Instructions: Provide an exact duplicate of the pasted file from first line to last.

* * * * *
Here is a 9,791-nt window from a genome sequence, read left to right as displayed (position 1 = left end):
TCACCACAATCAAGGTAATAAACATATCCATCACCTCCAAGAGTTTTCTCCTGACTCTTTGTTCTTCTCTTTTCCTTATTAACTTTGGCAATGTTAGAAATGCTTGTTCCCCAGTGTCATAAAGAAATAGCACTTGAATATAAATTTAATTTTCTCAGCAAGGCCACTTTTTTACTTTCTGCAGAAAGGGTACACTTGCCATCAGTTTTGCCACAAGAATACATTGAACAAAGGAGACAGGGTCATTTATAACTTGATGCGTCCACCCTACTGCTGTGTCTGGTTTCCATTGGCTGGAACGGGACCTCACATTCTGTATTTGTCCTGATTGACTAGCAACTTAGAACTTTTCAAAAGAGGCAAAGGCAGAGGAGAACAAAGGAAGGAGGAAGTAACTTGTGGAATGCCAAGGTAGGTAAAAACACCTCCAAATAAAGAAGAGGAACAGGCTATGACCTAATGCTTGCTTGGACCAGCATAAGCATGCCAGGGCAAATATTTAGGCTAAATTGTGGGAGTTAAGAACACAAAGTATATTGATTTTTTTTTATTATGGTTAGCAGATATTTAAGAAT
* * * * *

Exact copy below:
Here is a 9,791-nt window from a genome sequence, read left to right as displayed (position 1 = left end):
TCACCACAATCAAGGTAATAAACATATCCATCACCTCCAAGAGTTTTCTCCTGACTCTTTGTTCTTCTCTTTTCCTTATTAACTTTGGCAATGTTAGAAATGCTTGTTCCCCAGTGTCATAAAGAAATAGCACTTGAATATAAATTTAATTTTCTCAGCAAGGCCACTTTTTTACTTTCTGCAGAAAGGGTACACTTGCCATCAGTTTTGCCACAAGAATACATTGAACAAAGGAGACAGGGTCATTTATAACTTGATGCGTCCACCCTACTGCTGTGTCTGGTTTCCATTGGCTGGAACGGGACCTCACATTCTGTATTTGTCCTGATTGACTAGCAACTTAGAACTTTTCAAAAGAGGCAAAGGCAGAGGAGAACAAAGGAAGGAGGAAGTAACTTGTGGAATGCCAAGGTAGGTAAAAACACCTCCAAATAAAGAAGAGGAACAGGCTATGACCTAATGCTTGCTTGGACCAGCATAAGCATGCCAGGGCAAATATTTAGGCTAAATTGTGGGAGTTAAGAACACAAAGTATATTGATTTTTTTTTATTATGGTTAGCAGATATTTAAGAAT